November 19, 2023
Australian triathlon legend Chris McCormack, affectionately known as ‘Macca,’ has etched his name into the annals of triathlon history, earning a well-deserved place in the AusTriathlon Hall of Fame.
The four-time World Champion joined a prestigious lineup of triathlon greats on Sunday night as he is officially inducted as the 18th member of the Hall of Fame at the AusTriathlon Awards on the Gold Coast.
His name now stands alongside icons like Greg Welch OAM and Michellie Jones AM, two legends he says brought him into the sport in the first place.
“It’s a great honour to be inducted into the AusTriathlon Hall of Fame.” McCormack said.
“To join some amazing inductees, people that brought me to the sport in the first place, Greg Welsh and Michellie Jones are two names that come to mind, is a true honour.
“I never started the sport of triathlon with the ambition of ever entering a Hall of Fame I just got into the sport because I loved swimming biking and running and competing. Now we sit here 30 years on.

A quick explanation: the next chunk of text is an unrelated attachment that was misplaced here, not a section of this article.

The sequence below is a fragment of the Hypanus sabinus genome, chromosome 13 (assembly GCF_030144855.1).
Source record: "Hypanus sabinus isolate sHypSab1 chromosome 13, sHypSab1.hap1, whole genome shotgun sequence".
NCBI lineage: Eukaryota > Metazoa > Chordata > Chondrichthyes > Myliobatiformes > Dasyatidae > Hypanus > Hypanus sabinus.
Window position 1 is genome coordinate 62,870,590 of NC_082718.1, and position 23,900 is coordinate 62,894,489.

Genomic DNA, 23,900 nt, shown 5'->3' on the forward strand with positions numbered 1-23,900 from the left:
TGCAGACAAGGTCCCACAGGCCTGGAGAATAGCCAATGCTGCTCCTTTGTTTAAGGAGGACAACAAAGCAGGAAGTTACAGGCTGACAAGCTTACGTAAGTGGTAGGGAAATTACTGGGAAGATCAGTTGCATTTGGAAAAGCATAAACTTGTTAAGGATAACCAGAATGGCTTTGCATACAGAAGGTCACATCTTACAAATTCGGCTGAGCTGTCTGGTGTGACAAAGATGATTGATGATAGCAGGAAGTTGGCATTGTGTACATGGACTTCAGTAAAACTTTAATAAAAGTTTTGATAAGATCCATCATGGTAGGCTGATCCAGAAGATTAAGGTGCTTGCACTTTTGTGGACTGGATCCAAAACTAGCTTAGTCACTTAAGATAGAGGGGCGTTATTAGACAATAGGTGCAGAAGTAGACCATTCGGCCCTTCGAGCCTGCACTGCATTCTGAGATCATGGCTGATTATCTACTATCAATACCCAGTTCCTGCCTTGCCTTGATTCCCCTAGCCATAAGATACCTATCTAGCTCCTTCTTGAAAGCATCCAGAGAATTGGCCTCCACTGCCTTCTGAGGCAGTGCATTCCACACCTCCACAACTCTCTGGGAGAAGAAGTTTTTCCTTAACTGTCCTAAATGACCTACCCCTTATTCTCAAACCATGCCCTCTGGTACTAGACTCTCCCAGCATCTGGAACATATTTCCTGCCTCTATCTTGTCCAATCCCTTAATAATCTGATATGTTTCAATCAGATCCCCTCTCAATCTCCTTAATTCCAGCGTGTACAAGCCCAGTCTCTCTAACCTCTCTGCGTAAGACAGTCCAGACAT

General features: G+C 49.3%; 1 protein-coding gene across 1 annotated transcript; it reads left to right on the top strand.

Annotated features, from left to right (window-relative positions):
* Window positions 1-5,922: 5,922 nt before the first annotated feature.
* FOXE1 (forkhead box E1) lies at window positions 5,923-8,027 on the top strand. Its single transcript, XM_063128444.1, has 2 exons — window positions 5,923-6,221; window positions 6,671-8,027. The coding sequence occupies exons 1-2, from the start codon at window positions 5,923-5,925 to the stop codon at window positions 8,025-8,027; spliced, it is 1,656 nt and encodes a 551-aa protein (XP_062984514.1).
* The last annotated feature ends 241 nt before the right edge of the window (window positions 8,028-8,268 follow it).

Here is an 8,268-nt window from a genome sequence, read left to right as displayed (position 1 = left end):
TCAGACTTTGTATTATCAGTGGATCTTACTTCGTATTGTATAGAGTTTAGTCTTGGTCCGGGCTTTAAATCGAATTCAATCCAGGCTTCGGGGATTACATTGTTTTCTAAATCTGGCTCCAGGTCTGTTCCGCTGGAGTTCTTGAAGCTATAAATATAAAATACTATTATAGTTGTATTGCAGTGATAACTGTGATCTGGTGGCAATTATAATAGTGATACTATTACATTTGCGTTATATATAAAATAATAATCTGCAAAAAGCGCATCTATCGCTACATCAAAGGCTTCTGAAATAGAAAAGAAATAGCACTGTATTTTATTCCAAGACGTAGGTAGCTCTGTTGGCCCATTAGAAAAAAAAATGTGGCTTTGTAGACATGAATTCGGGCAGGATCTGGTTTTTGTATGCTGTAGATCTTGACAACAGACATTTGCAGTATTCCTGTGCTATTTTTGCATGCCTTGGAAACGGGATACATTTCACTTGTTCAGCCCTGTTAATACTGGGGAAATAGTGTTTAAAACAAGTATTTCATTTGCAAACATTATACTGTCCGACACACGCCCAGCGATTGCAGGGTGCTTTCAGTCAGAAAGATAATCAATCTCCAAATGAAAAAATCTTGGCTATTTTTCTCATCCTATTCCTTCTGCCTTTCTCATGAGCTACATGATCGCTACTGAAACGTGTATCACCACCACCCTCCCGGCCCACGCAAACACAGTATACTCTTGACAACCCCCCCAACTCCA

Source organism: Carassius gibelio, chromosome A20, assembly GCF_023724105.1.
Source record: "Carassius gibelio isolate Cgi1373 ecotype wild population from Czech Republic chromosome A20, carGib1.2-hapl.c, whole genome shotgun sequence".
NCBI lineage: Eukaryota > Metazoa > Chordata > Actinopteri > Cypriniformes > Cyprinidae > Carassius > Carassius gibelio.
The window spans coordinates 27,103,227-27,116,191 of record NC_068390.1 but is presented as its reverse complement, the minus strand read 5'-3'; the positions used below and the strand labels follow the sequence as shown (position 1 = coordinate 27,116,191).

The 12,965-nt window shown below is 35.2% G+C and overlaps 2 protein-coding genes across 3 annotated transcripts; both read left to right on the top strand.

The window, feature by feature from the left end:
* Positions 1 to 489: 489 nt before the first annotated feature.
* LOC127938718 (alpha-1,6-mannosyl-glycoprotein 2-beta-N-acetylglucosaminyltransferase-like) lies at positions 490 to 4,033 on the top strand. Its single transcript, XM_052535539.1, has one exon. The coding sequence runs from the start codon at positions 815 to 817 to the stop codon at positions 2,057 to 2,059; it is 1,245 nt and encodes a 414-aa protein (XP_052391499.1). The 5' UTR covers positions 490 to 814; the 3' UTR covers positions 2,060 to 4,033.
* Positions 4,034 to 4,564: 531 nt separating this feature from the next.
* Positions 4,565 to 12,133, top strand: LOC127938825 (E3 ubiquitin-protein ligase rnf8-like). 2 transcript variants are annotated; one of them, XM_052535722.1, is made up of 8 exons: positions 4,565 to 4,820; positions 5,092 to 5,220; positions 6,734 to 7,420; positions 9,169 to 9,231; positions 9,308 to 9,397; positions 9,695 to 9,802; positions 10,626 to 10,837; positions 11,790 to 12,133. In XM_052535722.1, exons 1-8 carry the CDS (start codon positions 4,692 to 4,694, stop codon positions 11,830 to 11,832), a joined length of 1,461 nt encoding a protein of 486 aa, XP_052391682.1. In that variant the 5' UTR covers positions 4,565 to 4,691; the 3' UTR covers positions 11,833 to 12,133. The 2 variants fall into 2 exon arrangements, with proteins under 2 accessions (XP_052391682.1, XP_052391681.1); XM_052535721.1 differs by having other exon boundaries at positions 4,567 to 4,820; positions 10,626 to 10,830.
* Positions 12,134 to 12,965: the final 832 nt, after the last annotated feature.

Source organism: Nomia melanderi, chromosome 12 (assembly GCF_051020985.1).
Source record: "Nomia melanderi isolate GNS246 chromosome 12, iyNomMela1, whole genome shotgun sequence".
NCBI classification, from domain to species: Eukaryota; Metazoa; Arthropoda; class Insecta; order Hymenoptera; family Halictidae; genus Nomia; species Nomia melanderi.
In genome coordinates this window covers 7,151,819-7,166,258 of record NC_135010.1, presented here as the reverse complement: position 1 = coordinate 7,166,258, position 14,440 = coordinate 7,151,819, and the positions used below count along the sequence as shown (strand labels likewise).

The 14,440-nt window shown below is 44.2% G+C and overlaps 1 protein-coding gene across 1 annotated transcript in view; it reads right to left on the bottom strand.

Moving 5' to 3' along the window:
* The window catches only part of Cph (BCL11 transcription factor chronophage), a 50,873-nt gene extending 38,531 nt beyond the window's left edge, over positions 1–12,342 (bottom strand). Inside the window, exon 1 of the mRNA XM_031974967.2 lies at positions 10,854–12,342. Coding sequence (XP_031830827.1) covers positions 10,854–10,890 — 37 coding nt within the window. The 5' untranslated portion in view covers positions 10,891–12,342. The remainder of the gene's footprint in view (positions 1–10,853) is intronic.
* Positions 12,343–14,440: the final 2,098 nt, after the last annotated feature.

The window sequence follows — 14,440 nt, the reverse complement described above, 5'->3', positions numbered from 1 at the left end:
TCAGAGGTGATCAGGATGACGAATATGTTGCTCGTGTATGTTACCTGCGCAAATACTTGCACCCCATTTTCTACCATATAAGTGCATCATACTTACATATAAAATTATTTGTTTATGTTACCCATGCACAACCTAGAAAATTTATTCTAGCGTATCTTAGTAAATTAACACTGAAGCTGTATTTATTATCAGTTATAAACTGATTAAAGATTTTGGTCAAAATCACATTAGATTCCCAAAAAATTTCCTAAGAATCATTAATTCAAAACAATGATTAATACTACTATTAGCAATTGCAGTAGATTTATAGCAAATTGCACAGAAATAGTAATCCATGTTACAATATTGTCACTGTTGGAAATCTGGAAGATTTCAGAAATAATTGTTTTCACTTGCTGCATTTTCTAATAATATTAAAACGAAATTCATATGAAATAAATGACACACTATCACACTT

“I’m very proud to be part of such an amazing group of athletes that have done amazing things within the sport and established this sport within our country.”
McCormack’s career boasts a remarkable list of achievements, including four-time World Championship titles encompassing two IRONMAN World Championships, an ITU World Championship, and an ITU Long Distance World Championship.
McCormack said it was Welsh that talked him into taking up the sport in 1991.
“He grew up in my suburb and sort of dragged me to the sport. It was a sport I knew nothing about in the early 90s, but I was instantly addicted to it.” McCormack said.
“I did a run one day with Greg, and we had to swim after it and he realised I could swim okay.
“At the same time, the great Miles Stewart won the World Championships on the Gold Coast that year. So it was a really pivotal time in my life.
“I was 18 years of age, I was at college, and I saw the opportunity to do this sport present itself. The sport has evolved so much since then. With the Sydney Olympics on the horizon in the mid-90s and triathlon becoming a medal sport in the first event of those Olympics, it really gave me motivation to pursue a life in this sport.